Jitter

In networking terms, it refers to small intermittent delays that occur during data transfers . These arise due to many reasons including network congestion, collisions, and signal interference.

Technically, a jitter is a type of variation in latency – a type of delay when a signal is transmitted and when it is received.

All networks experience some degree of latency, especially wide area networks that pervade the entire internet. These delays, which are typically measured in milliseconds, can often be problematic for real-time applications, such as online gaming, streaming, and digital voice communication.

At the same time, the jitter deteriorates even more by creating additional delays.

The network jitter creates considerable difficulty due to which packets are sent at irregular intervals.

For example, a delay can occur when some packets are sent and then some packets are sent together. This can cause packet loss if the receiving system is unable to process all incoming packets.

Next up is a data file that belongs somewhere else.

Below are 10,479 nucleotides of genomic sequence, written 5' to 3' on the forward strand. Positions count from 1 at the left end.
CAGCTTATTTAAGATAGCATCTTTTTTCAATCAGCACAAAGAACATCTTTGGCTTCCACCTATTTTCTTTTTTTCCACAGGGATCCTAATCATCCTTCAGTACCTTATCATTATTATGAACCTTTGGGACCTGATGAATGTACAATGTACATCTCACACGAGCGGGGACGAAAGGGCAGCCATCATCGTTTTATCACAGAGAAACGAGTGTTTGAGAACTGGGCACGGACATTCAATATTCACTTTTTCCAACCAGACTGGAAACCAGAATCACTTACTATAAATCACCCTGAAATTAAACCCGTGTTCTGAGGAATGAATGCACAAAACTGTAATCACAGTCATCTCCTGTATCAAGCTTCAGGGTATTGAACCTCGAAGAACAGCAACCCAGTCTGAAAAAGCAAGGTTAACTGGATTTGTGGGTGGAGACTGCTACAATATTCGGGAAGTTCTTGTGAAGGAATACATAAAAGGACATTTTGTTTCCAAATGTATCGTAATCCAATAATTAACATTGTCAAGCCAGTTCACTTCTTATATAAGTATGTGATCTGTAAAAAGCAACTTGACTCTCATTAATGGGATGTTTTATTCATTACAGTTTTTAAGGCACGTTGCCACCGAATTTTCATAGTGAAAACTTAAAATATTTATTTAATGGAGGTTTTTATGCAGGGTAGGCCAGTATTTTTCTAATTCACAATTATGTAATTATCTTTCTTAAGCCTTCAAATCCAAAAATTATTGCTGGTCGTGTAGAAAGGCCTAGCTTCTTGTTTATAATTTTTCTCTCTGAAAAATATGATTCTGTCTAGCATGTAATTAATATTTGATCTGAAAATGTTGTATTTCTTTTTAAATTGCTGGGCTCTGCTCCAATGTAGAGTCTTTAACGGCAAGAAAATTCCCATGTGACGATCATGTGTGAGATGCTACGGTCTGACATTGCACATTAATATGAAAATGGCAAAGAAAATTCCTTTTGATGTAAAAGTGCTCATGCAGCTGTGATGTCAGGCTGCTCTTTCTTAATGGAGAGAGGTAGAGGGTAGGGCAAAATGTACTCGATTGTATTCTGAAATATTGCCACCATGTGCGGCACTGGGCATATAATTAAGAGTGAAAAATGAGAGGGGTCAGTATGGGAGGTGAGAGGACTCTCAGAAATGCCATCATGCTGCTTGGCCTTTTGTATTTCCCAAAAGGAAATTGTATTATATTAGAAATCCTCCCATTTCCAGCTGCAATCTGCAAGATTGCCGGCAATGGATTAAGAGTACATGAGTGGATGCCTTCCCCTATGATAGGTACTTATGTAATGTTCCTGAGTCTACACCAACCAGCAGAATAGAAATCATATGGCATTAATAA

If this happens during a file download, then the lost packets are resent, which slows down the file transfer. In a real-time service, such as in audio streaming, data is simply lost, which may cause audio signal drop out or decrease their quality.

The standard way to compensate for a network jitter is to use a buffer that stores the data before you use them, such as a few seconds of audio or video clip.

This makes it smooth out the playback of media, as it provides a few seconds to the receiving computer so that it can receive any packets that have been lost due to the jitter.

Although buffers are an effective solution in such a situation, they should be very small when they are used in real-time applications such as online gaming and video conferencing. If the buffer becomes too large (which is greater than 10 ms), then it can cause a noticeable delay.

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